Members of the European Parliament have agreed on the need to curb the use of antibiotics to limit antimicrobial resistance (AMR) from emerging in human healthcare, animal husbandry and aquaculture.
They adopted a non-binding resolution, known as the One Health action plan, with 589 votes to 12 and 36 abstentions.
“If nothing is done, antimicrobial resistance may cause more deaths than cancer by 2050,” said rapporteur on the action plan, Karin Kadenbach (S&D, AT). “We have to start by looking at the whole cycle, because people’s and animal health are interconnected. Diseases are transmitted from people to animals and vice versa, and that is why we support the holistic approach of the ‘One Health’ initiative.
“EU member states handle this problem in different ways, so we are asking the Commission to consider requiring EU countries to routinely collect and submit monitoring data so that we have it available at EU level and to establish indicators to measure progress in the fight against antimicrobial resistance,” she added.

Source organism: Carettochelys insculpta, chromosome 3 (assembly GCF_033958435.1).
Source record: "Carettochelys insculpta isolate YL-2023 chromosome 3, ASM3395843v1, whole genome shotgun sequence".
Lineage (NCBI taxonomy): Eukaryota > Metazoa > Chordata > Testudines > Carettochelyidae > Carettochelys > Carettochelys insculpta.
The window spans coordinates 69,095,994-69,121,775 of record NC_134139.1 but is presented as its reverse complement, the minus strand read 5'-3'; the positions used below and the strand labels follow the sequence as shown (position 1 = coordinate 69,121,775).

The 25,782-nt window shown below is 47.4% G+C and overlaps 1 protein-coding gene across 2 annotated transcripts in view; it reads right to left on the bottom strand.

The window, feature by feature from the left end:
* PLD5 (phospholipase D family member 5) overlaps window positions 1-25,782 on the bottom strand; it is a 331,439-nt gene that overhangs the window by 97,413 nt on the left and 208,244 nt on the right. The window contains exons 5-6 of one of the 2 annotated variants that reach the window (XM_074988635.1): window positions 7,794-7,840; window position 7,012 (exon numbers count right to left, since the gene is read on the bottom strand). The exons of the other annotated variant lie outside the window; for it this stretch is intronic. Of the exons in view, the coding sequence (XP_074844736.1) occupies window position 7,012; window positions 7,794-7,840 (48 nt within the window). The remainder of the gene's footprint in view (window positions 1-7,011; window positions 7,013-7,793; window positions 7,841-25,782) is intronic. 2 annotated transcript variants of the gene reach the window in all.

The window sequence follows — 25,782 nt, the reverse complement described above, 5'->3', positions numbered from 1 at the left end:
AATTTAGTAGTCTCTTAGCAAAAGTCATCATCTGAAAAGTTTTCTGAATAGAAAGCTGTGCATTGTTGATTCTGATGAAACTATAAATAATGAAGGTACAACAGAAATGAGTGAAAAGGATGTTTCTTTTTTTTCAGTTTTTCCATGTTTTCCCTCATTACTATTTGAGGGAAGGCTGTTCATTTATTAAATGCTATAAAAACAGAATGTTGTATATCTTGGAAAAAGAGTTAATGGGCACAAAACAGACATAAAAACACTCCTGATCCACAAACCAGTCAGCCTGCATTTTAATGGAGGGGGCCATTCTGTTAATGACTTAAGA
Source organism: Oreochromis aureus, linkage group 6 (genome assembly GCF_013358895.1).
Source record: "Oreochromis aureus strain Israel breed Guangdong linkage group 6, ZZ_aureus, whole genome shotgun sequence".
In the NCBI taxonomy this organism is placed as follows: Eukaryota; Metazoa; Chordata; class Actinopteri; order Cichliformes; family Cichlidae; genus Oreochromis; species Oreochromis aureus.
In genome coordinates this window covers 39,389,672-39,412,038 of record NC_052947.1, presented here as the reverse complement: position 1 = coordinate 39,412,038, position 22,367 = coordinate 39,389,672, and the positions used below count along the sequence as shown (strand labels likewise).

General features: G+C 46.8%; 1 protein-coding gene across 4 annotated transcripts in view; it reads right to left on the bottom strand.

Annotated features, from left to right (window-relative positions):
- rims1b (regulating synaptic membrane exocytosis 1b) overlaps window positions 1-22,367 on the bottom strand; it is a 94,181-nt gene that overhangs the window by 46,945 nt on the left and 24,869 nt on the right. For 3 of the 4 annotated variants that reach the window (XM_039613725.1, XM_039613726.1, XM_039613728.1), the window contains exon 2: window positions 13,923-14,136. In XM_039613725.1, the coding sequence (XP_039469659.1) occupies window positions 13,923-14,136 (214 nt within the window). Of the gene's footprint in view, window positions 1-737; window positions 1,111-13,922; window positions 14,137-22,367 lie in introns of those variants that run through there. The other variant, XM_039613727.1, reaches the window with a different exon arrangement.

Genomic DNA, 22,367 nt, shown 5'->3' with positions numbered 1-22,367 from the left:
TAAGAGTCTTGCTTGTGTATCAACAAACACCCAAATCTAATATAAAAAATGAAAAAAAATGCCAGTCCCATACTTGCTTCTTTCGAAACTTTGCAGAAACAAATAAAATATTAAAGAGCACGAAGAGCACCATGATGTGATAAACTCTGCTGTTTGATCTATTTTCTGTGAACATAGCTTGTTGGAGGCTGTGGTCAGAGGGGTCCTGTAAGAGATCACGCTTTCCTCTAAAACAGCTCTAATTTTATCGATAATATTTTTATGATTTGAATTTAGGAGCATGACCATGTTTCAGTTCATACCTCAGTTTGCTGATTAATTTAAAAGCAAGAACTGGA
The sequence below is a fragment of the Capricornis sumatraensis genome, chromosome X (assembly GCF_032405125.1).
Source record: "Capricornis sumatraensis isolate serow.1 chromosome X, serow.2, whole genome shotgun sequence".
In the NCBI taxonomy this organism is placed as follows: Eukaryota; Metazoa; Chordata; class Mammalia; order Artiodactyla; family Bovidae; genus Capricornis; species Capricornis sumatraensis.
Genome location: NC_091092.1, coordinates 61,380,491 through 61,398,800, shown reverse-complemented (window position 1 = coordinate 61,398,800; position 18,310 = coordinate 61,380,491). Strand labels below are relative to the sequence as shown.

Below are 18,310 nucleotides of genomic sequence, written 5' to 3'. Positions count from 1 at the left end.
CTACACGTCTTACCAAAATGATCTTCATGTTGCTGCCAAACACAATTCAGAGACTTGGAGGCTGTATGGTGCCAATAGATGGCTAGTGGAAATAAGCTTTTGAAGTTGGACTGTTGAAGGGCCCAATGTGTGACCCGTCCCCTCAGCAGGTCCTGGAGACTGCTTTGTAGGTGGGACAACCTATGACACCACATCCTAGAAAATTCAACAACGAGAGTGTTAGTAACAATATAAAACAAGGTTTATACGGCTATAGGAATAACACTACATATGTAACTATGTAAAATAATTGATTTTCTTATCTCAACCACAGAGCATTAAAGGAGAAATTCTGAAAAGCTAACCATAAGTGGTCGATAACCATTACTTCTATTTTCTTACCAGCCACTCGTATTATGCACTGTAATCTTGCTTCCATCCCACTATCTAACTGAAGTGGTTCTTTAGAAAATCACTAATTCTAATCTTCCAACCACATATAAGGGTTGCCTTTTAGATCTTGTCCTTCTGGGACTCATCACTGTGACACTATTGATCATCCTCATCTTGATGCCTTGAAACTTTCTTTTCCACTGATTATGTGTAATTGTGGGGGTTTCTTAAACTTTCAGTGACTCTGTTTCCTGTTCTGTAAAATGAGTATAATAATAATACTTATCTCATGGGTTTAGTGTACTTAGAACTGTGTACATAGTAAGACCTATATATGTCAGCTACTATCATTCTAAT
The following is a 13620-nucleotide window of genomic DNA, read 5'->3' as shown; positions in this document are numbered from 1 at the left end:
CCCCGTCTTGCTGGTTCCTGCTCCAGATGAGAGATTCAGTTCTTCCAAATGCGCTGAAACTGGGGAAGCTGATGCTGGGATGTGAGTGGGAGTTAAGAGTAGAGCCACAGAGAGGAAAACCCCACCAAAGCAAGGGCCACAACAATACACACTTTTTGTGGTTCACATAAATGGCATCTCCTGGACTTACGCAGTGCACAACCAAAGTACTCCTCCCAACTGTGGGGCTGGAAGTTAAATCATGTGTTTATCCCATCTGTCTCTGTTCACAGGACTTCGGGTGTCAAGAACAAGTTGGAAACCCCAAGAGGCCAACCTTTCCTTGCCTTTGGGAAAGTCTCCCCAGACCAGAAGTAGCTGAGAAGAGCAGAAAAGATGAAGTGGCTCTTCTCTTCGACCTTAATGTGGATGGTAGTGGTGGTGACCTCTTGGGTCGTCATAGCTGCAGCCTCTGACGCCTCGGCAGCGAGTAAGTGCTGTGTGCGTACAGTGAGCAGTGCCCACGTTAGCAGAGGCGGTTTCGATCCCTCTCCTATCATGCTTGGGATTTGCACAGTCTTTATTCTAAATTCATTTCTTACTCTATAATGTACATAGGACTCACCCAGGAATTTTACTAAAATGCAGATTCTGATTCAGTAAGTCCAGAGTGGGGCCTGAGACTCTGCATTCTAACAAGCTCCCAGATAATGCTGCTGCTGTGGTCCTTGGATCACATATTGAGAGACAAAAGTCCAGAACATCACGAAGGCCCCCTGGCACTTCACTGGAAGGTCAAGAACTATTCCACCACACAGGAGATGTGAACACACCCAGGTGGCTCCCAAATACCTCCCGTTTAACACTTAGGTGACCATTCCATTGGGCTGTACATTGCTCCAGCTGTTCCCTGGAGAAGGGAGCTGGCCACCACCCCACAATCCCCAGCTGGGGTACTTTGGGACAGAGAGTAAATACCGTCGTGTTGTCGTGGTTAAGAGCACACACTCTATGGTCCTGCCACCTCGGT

The MEPs called on the European Commission and EU member states to restrict the sale of antibiotics by human and animal health professionals, and to remove any incentives for prescribing them.
The MEPs also agreed that the Commission should draft an EU priority pathogen list for both humans and animals, clearly setting future R&D priorities. Incentives should be created to stimulate investment in new substances.
What is more, labels explaining antibiotic use should also be introduced in order to enable consumers to make well-informed choices. The Commission should create a single system for labelling, based on animal welfare standards and good animal husbandry practices, according to the MEPs.
According to Kadenbach, half of antibiotic prescriptions written for humans today are ineffective.
“There are several reasons for that: unprofessional application of antibiotics, both in human medicine (e.g. to treat viral infections, against which they are not effective) and in animal treatment (prophylaxis); transfer of resistant bacteria from animals to humans through direct contact or via the food chain; improper disposal of unused medicines into the groundwater; and inadequate development of new antibiotics. We want a comprehensive strategy to address all these factors.”